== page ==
With assistance from its suite of sustainability tools, the US Green Building Council aims to help cities integrate green infrastructure practices into their development. These three rating systems offer rewards and guidance to implementing nature-based interventions.

The Green Building Council has details.

Cleaning Up Colorado’s Forests

For Denver, Colorado, forest restoration activities have become an official part of water management. Late last month, Denver Water renewed a $33 million deal with state and federal forest and conservation agencies to continue tree thinning and other restoration practices, and even expand it to private property.

Keep reading at the Denver Post.

A New Player in the Water Swaps Game

The US West may be at the dawn of a new era in water management, as water markets are repurposed to replenish dried-out ecosystems. There's growing consensus among conservationists and farmers that markets hold significant opportunity, along with a rise in water trading.

The Christian Science Monitor has details.

A Water Guru Offers Advice

After 30 years working on the inside of corporate water management, Hugh Share offers tips to governments, companies and NGOs on advancing water stewardship. Largely: talk less, act more, pay attention to agriculture and always try to improve water policy.

GreenBiz has the story.

A Winner in More Ways Than One

Indigenous and local groups that leverage nature-based solutions to secure food, water and develop sustainable livelihoods could be among 2017’s winners of the Equator Prize. The annual contest is a UN-led initiative that showcases exceptional local innovation, and this year it's focus is on nature-based solutions.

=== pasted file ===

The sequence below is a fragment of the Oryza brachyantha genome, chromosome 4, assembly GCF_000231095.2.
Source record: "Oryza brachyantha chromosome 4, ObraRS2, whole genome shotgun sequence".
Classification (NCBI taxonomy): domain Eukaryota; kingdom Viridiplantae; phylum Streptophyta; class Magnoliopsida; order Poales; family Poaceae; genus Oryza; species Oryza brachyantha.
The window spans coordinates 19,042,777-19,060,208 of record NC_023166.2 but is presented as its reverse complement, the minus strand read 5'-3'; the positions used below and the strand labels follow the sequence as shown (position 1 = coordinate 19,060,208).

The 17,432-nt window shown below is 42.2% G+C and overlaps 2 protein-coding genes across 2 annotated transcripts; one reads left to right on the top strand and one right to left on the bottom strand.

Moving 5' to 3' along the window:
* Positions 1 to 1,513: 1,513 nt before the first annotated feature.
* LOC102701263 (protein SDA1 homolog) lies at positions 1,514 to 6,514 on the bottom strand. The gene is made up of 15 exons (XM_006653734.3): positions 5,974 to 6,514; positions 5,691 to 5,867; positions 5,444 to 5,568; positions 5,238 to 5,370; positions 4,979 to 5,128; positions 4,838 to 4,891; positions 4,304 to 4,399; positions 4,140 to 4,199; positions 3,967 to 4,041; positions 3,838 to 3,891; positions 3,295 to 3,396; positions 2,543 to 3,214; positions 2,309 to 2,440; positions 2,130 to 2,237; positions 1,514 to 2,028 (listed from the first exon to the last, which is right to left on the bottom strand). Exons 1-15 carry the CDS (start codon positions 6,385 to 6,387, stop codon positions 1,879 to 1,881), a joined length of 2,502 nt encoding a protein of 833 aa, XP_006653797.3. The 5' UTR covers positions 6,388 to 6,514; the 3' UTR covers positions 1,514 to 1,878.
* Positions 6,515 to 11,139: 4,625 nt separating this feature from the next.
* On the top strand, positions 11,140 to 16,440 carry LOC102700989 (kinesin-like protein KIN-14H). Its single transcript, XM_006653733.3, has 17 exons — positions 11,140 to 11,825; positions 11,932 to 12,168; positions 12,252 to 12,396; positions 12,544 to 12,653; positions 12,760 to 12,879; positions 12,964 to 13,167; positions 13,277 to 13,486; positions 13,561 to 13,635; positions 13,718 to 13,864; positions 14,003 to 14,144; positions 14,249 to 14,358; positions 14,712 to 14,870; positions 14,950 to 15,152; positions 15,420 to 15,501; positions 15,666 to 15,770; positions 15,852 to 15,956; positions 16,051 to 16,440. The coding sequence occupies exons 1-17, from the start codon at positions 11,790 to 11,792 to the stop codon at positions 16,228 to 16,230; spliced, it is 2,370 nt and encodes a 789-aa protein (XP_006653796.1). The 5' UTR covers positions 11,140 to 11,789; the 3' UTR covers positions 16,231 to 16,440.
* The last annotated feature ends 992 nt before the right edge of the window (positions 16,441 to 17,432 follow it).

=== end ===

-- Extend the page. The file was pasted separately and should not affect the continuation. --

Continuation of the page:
The Asian Tribune has more.


Offsets, Regs Among New Effort to Aid Ailing Great Barrier Reef

Farmers operating in the Great Barrier Reef catchment interested in expanding may soon find themselves purchasing offsets for new impacts. In an attempt to improve water quality in the troubled ecosystem, the Queensland government established pollution limits that includes an offsets component for expanding agricultural activities.

Cairns Post has details.


Designing Cities the Natural Way

A motley consortium representing community planners, water managers, conservationists, engineers and county governments recently launched a new effort to promote nature-based solutions. Naturally Resilient Communities offers a guide to nature-based planning and case studies for communities.

The American Planning Association explains.

Cities Need More Tree Therapy

Thanks to Google Street Views and researchers from the Future Cities Laboratory, we now have a better sense of how street trees regulate ecosystems services in big cities like Delhi and Shanghai. On top of the cooling effect and cleaner air trees provide to urban areas, researchers found they also reduce the risk of flash flooding - and did we mention that trees are pretty cheap?

Keep reading at Livemint.

Odds are in Nutrient Trading’s Favor in the Chesapeake Bay Region

Can nutrient trading aid efforts to clean up the Chesapeake Bay watershed? New research from the World Resources Institute exploring trading programs in Maryland and Virginia says not only can they provide significant benefits, such programs could help lower overall cleanup costs.

Find out more.